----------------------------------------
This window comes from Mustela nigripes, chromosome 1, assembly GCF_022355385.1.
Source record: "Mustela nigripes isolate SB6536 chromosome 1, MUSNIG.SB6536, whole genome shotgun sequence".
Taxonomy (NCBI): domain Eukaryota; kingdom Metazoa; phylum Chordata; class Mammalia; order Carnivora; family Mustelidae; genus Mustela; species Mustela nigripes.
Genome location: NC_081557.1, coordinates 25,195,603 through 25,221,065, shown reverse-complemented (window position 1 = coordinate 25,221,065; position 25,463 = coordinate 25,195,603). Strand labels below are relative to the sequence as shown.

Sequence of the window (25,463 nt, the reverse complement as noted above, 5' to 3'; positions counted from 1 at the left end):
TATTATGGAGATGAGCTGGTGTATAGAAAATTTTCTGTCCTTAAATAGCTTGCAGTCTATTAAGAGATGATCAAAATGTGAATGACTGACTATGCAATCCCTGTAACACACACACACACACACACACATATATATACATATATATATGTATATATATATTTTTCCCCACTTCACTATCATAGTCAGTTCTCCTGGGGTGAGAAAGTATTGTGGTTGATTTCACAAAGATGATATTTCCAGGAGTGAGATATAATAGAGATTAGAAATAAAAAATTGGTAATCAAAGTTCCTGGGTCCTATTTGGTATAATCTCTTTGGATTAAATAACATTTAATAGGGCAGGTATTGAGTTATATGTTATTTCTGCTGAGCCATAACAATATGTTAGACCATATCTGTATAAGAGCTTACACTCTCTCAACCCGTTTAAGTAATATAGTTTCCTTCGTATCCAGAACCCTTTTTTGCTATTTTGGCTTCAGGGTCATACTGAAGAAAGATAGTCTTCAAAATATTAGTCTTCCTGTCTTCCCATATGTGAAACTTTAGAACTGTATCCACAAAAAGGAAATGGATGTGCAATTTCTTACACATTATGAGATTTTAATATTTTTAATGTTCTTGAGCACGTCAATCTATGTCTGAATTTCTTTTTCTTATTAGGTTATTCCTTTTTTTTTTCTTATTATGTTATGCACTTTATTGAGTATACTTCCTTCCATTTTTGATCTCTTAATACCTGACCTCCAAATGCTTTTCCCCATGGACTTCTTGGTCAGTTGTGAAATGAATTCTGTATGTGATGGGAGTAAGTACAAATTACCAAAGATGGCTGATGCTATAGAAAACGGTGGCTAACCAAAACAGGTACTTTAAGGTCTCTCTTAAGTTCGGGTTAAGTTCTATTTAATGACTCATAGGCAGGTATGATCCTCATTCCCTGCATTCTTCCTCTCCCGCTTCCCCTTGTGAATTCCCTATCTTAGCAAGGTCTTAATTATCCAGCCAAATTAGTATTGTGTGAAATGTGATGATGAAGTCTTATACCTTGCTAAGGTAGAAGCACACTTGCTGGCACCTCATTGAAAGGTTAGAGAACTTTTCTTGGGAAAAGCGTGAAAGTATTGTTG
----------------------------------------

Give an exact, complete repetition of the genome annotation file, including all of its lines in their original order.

This window comes from Mustela nigripes, chromosome 1, assembly GCF_022355385.1.
Source record: "Mustela nigripes isolate SB6536 chromosome 1, MUSNIG.SB6536, whole genome shotgun sequence".
Taxonomy (NCBI): domain Eukaryota; kingdom Metazoa; phylum Chordata; class Mammalia; order Carnivora; family Mustelidae; genus Mustela; species Mustela nigripes.
Genome location: NC_081557.1, coordinates 25,195,603 through 25,221,065, shown reverse-complemented (window position 1 = coordinate 25,221,065; position 25,463 = coordinate 25,195,603). Strand labels below are relative to the sequence as shown.

Sequence of the window (25,463 nt, the reverse complement as noted above, 5' to 3'; positions counted from 1 at the left end):
TATTATGGAGATGAGCTGGTGTATAGAAAATTTTCTGTCCTTAAATAGCTTGCAGTCTATTAAGAGATGATCAAAATGTGAATGACTGACTATGCAATCCCTGTAACACACACACACACACACACACATATATATACATATATATATGTATATATATATTTTTCCCCACTTCACTATCATAGTCAGTTCTCCTGGGGTGAGAAAGTATTGTGGTTGATTTCACAAAGATGATATTTCCAGGAGTGAGATATAATAGAGATTAGAAATAAAAAATTGGTAATCAAAGTTCCTGGGTCCTATTTGGTATAATCTCTTTGGATTAAATAACATTTAATAGGGCAGGTATTGAGTTATATGTTATTTCTGCTGAGCCATAACAATATGTTAGACCATATCTGTATAAGAGCTTACACTCTCTCAACCCGTTTAAGTAATATAGTTTCCTTCGTATCCAGAACCCTTTTTTGCTATTTTGGCTTCAGGGTCATACTGAAGAAAGATAGTCTTCAAAATATTAGTCTTCCTGTCTTCCCATATGTGAAACTTTAGAACTGTATCCACAAAAAGGAAATGGATGTGCAATTTCTTACACATTATGAGATTTTAATATTTTTAATGTTCTTGAGCACGTCAATCTATGTCTGAATTTCTTTTTCTTATTAGGTTATTCCTTTTTTTTTTCTTATTATGTTATGCACTTTATTGAGTATACTTCCTTCCATTTTTGATCTCTTAATACCTGACCTCCAAATGCTTTTCCCCATGGACTTCTTGGTCAGTTGTGAAATGAATTCTGTATGTGATGGGAGTAAGTACAAATTACCAAAGATGGCTGATGCTATAGAAAACGGTGGCTAACCAAAACAGGTACTTTAAGGTCTCTCTTAAGTTCGGGTTAAGTTCTATTTAATGACTCATAGGCAGGTATGATCCTCATTCCCTGCATTCTTCCTCTCCCGCTTCCCCTTGTGAATTCCCTATCTTAGCAAGGTCTTAATTATCCAGCCAAATTAGTATTGTGTGAAATGTGATGATGAAGTCTTATACCTTGCTAAGGTAGAAGCACACTTGCTGGCACCTCATTGAAAGGTTAGAGAACTTTTCTTGGGAAAAGCGTGAAAGTATTGTTG